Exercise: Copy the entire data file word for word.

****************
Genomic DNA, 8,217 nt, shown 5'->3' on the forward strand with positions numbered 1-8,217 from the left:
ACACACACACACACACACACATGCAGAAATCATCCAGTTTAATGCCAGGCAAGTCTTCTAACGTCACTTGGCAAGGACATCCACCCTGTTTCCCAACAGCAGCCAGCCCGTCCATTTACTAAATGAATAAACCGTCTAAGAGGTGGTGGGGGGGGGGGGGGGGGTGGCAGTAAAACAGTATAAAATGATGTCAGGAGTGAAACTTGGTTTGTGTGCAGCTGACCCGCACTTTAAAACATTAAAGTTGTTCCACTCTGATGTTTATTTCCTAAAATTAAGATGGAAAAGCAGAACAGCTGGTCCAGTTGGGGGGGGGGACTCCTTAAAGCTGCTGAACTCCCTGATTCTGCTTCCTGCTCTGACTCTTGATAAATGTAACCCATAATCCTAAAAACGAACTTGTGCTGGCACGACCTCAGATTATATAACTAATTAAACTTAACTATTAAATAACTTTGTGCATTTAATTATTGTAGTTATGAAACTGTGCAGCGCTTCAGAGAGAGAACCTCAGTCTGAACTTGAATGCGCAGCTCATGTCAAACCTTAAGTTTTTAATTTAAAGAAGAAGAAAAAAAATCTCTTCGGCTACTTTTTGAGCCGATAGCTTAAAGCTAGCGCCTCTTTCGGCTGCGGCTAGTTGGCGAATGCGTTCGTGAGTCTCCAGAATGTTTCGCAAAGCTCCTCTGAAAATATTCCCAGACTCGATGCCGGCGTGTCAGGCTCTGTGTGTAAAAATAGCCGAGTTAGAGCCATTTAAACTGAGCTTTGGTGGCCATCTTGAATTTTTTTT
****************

Genomic DNA, 8,217 nt, shown 5'->3' on the forward strand with positions numbered 1-8,217 from the left:
ACACACACACACACACACACATGCAGAAATCATCCAGTTTAATGCCAGGCAAGTCTTCTAACGTCACTTGGCAAGGACATCCACCCTGTTTCCCAACAGCAGCCAGCCCGTCCATTTACTAAATGAATAAACCGTCTAAGAGGTGGTGGGGGGGGGGGGGGGGGTGGCAGTAAAACAGTATAAAATGATGTCAGGAGTGAAACTTGGTTTGTGTGCAGCTGACCCGCACTTTAAAACATTAAAGTTGTTCCACTCTGATGTTTATTTCCTAAAATTAAGATGGAAAAGCAGAACAGCTGGTCCAGTTGGGGGGGGGGACTCCTTAAAGCTGCTGAACTCCCTGATTCTGCTTCCTGCTCTGACTCTTGATAAATGTAACCCATAATCCTAAAAACGAACTTGTGCTGGCACGACCTCAGATTATATAACTAATTAAACTTAACTATTAAATAACTTTGTGCATTTAATTATTGTAGTTATGAAACTGTGCAGCGCTTCAGAGAGAGAACCTCAGTCTGAACTTGAATGCGCAGCTCATGTCAAACCTTAAGTTTTTAATTTAAAGAAGAAGAAAAAAAATCTCTTCGGCTACTTTTTGAGCCGATAGCTTAAAGCTAGCGCCTCTTTCGGCTGCGGCTAGTTGGCGAATGCGTTCGTGAGTCTCCAGAATGTTTCGCAAAGCTCCTCTGAAAATATTCCCAGACTCGATGCCGGCGTGTCAGGCTCTGTGTGTAAAAATAGCCGAGTTAGAGCCATTTAAACTGAGCTTTGGTGGCCATCTTGAATTTTTTTT